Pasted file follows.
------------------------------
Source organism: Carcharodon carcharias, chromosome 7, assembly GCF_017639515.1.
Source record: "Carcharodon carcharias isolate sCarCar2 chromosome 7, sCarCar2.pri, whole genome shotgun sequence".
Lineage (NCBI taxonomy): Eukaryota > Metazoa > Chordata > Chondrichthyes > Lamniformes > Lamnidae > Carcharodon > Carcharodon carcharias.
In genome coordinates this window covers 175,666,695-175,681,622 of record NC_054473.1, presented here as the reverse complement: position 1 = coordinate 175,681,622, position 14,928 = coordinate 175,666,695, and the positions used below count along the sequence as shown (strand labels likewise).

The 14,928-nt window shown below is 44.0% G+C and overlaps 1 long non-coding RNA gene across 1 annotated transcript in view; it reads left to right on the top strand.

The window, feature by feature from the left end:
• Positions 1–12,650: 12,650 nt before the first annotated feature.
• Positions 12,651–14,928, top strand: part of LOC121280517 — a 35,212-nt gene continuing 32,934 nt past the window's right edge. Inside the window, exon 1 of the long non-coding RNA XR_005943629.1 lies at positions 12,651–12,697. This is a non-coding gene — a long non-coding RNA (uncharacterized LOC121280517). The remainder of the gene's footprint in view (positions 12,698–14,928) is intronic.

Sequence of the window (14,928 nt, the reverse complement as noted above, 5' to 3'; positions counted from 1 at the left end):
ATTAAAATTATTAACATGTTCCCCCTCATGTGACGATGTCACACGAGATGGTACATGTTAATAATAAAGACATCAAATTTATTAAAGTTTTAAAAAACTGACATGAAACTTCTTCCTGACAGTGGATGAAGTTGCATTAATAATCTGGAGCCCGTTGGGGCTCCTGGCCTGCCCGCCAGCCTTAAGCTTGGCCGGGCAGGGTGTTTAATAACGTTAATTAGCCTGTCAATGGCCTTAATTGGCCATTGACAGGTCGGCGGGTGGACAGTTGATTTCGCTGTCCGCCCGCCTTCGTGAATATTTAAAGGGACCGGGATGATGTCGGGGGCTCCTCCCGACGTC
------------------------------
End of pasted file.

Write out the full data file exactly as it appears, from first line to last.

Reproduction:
Source organism: Carcharodon carcharias, chromosome 7, assembly GCF_017639515.1.
Source record: "Carcharodon carcharias isolate sCarCar2 chromosome 7, sCarCar2.pri, whole genome shotgun sequence".
Lineage (NCBI taxonomy): Eukaryota > Metazoa > Chordata > Chondrichthyes > Lamniformes > Lamnidae > Carcharodon > Carcharodon carcharias.
In genome coordinates this window covers 175,666,695-175,681,622 of record NC_054473.1, presented here as the reverse complement: position 1 = coordinate 175,681,622, position 14,928 = coordinate 175,666,695, and the positions used below count along the sequence as shown (strand labels likewise).

The 14,928-nt window shown below is 44.0% G+C and overlaps 1 long non-coding RNA gene across 1 annotated transcript in view; it reads left to right on the top strand.

The window, feature by feature from the left end:
• Positions 1–12,650: 12,650 nt before the first annotated feature.
• Positions 12,651–14,928, top strand: part of LOC121280517 — a 35,212-nt gene continuing 32,934 nt past the window's right edge. Inside the window, exon 1 of the long non-coding RNA XR_005943629.1 lies at positions 12,651–12,697. This is a non-coding gene — a long non-coding RNA (uncharacterized LOC121280517). The remainder of the gene's footprint in view (positions 12,698–14,928) is intronic.

Sequence of the window (14,928 nt, the reverse complement as noted above, 5' to 3'; positions counted from 1 at the left end):
ATTAAAATTATTAACATGTTCCCCCTCATGTGACGATGTCACACGAGATGGTACATGTTAATAATAAAGACATCAAATTTATTAAAGTTTTAAAAAACTGACATGAAACTTCTTCCTGACAGTGGATGAAGTTGCATTAATAATCTGGAGCCCGTTGGGGCTCCTGGCCTGCCCGCCAGCCTTAAGCTTGGCCGGGCAGGGTGTTTAATAACGTTAATTAGCCTGTCAATGGCCTTAATTGGCCATTGACAGGTCGGCGGGTGGACAGTTGATTTCGCTGTCCGCCCGCCTTCGTGAATATTTAAAGGGACCGGGATGATGTCGGGGGCTCCTCCCGACGTC